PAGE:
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The Government has notified new rules to regulate the procedure for appearing party-in-person before the Madras High Court. Named the High Court of Madras (Conduct of Proceedings by Party–in-Person) Rules, 2019 (2019 Rules), these rules will govern litigants who wish to plead, appear and argue his or her own case before the High Court and not through an Advocate.
The 2019 Rules require such litigants to personally approach the filing counter of the High Court. In this regard, Rule 4 states,
“The presentation of any matter or proceedings by the person not represented by an Advocate shall be made by such person personally in filing counter of the High Court.“
This rule also requires the party-in-person to submit at least one identity proof with full address and photo, along with the applicant’s mobile number and e-mail ID. As per Rule 7, the papers presented by the party-in-person in the filing counter as per stipulated office timings shall be scrutinized by the concerned Scrutiny Branches within one week.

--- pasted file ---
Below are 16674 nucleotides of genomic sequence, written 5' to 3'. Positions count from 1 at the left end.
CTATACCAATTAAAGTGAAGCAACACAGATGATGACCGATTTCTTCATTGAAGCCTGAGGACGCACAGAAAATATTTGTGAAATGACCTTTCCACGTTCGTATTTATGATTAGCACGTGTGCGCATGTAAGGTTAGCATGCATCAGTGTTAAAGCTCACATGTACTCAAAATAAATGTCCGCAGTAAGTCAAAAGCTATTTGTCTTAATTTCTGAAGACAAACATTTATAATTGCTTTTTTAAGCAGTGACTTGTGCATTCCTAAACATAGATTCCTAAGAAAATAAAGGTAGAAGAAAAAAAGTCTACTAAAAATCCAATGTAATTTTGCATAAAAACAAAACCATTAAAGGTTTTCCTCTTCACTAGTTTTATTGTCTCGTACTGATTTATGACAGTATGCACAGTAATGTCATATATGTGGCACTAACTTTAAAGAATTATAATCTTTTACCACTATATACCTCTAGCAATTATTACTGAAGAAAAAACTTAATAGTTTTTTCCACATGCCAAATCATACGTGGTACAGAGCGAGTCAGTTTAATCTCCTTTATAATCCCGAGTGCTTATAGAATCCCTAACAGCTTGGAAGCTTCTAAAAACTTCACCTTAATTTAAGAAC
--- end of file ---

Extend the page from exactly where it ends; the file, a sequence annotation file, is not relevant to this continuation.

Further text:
Rule 5 makes it mandatory to file the application for appearing party-in-person after having it duly attested by an Oath Commissioner or Notary, along with the proceedings seeking permission to appear in-person. The rule also prescribes the following with respect to the application form.
The Rules also envisions a party-in-person committee, to oversee the processing of applications and to guide litigants in appearing party-in-person. The committee is to be constituted by the High Court’s Chief Justice and has been given the following powers
The High Court is ultimately vested with the discretionary power to determine whether a party would be allowed to appear in person. In this regard, Rule 10 contains a non-obstante provision, which states,
“Notwithstanding anything contained in these Rules, the concerned Court before which the matter lies, may, in its discretion, permit a litigant/s to appear in-person and conduct proceedings in Court.“
Rule 9 clarifies that these rules are not applicable in matters concerning bail, temporary/transit bail, parole, furlough and habeas corpus petitions.
Rule 11 provides that the 2019 Rules would be applicable to pending and future matters before the High Court.
[Read the Rules]